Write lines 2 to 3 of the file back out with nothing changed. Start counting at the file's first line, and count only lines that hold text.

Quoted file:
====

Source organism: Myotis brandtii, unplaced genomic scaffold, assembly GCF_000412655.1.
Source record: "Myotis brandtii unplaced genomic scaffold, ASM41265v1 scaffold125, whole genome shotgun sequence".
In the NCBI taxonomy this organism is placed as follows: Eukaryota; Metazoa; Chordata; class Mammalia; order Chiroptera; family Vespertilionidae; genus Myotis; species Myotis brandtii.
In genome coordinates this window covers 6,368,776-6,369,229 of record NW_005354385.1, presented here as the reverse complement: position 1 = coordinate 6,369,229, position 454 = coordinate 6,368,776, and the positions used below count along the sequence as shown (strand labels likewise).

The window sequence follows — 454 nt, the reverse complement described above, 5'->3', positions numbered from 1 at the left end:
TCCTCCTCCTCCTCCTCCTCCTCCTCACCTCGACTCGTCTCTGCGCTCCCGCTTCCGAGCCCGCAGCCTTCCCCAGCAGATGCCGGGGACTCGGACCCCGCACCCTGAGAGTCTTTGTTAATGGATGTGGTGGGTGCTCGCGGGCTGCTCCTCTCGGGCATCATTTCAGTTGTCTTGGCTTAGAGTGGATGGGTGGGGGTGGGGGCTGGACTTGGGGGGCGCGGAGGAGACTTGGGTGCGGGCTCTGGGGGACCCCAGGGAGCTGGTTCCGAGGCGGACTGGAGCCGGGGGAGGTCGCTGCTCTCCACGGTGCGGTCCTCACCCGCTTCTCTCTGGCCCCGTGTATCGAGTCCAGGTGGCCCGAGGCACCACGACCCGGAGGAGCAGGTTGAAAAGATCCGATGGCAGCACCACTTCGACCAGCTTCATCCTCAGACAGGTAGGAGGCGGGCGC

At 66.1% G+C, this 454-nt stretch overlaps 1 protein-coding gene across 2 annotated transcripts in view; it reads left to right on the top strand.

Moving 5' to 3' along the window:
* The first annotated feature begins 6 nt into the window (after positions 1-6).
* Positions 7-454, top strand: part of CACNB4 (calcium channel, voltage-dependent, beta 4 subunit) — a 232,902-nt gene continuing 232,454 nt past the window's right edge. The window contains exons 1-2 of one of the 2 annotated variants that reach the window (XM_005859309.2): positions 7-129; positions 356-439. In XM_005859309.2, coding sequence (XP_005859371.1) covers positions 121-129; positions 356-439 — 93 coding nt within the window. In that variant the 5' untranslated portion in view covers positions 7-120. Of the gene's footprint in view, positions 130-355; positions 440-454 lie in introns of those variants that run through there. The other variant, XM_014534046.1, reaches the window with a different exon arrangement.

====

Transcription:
Source record: "Myotis brandtii unplaced genomic scaffold, ASM41265v1 scaffold125, whole genome shotgun sequence".
In the NCBI taxonomy this organism is placed as follows: Eukaryota; Metazoa; Chordata; class Mammalia; order Chiroptera; family Vespertilionidae; genus Myotis; species Myotis brandtii.